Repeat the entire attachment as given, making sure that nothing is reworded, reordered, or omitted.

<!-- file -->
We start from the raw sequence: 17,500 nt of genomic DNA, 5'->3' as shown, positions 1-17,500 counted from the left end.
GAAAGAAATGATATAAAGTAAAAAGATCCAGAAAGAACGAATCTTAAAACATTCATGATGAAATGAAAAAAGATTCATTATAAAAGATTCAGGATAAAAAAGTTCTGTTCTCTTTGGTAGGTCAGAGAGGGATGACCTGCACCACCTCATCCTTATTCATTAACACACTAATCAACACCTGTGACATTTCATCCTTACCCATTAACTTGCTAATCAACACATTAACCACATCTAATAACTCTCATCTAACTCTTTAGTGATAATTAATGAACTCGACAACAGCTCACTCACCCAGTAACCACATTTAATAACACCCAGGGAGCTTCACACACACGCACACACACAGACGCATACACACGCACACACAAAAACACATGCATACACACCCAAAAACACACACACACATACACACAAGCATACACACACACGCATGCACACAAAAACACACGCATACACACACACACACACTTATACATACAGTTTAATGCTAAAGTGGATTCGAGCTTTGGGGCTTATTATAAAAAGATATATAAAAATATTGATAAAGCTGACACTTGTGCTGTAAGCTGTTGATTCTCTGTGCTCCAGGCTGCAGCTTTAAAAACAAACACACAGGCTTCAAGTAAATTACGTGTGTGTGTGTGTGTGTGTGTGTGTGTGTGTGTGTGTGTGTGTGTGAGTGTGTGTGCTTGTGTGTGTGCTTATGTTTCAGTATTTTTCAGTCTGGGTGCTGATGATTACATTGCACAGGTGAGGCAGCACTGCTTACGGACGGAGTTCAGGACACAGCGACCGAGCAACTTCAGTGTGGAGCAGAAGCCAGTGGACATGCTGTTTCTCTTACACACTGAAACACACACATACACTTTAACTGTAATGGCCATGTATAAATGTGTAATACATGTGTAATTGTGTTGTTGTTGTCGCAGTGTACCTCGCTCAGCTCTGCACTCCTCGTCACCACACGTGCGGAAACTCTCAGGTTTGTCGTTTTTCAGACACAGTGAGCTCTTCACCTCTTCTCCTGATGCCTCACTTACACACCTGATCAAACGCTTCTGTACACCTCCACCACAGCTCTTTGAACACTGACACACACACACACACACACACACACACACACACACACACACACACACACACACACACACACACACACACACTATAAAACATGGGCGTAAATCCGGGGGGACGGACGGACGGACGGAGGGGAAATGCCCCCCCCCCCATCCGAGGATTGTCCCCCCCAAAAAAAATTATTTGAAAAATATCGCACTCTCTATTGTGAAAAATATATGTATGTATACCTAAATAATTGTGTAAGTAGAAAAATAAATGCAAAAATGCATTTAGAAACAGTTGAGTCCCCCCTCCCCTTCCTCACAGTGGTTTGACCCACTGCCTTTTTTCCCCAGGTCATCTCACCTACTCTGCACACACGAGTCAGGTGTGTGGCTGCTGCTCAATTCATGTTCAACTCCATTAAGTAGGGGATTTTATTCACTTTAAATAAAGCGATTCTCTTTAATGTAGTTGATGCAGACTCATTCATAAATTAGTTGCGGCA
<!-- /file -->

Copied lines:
We start from the raw sequence: 17,500 nt of genomic DNA, 5'->3' as shown, positions 1-17,500 counted from the left end.
GAAAGAAATGATATAAAGTAAAAAGATCCAGAAAGAACGAATCTTAAAACATTCATGATGAAATGAAAAAAGATTCATTATAAAAGATTCAGGATAAAAAAGTTCTGTTCTCTTTGGTAGGTCAGAGAGGGATGACCTGCACCACCTCATCCTTATTCATTAACACACTAATCAACACCTGTGACATTTCATCCTTACCCATTAACTTGCTAATCAACACATTAACCACATCTAATAACTCTCATCTAACTCTTTAGTGATAATTAATGAACTCGACAACAGCTCACTCACCCAGTAACCACATTTAATAACACCCAGGGAGCTTCACACACACGCACACACACAGACGCATACACACGCACACACAAAAACACATGCATACACACCCAAAAACACACACACACATACACACAAGCATACACACACACGCATGCACACAAAAACACACGCATACACACACACACACACTTATACATACAGTTTAATGCTAAAGTGGATTCGAGCTTTGGGGCTTATTATAAAAAGATATATAAAAATATTGATAAAGCTGACACTTGTGCTGTAAGCTGTTGATTCTCTGTGCTCCAGGCTGCAGCTTTAAAAACAAACACACAGGCTTCAAGTAAATTACGTGTGTGTGTGTGTGTGTGTGTGTGTGTGTGTGTGTGTGTGTGTGTGAGTGTGTGTGCTTGTGTGTGTGCTTATGTTTCAGTATTTTTCAGTCTGGGTGCTGATGATTACATTGCACAGGTGAGGCAGCACTGCTTACGGACGGAGTTCAGGACACAGCGACCGAGCAACTTCAGTGTGGAGCAGAAGCCAGTGGACATGCTGTTTCTCTTACACACTGAAACACACACATACACTTTAACTGTAATGGCCATGTATAAATGTGTAATACATGTGTAATTGTGTTGTTGTTGTCGCAGTGTACCTCGCTCAGCTCTGCACTCCTCGTCACCACACGTGCGGAAACTCTCAGGTTTGTCGTTTTTCAGACACAGTGAGCTCTTCACCTCTTCTCCTGATGCCTCACTTACACACCTGATCAAACGCTTCTGTACACCTCCACCACAGCTCTTTGAACACTGACACACACACACACACACACACACACACACACACACACACACACACACACACACACACACACACACACACACTATAAAACATGGGCGTAAATCCGGGGGGACGGACGGACGGACGGAGGGGAAATGCCCCCCCCCCCATCCGAGGATTGTCCCCCCCAAAAAAAATTATTTGAAAAATATCGCACTCTCTATTGTGAAAAATATATGTATGTATACCTAAATAATTGTGTAAGTAGAAAAATAAATGCAAAAATGCATTTAGAAACAGTTGAGTCCCCCCTCCCCTTCCTCACAGTGGTTTGACCCACTGCCTTTTTTCCCCAGGTCATCTCACCTACTCTGCACACACGAGTCAGGTGTGTGGCTGCTGCTCAATTCATGTTCAACTCCATTAAGTAGGGGATTTTATTCACTTTAAATAAAGCGATTCTCTTTAATGTAGTTGATGCAGACTCATTCATAAATTAGTTGCGGCA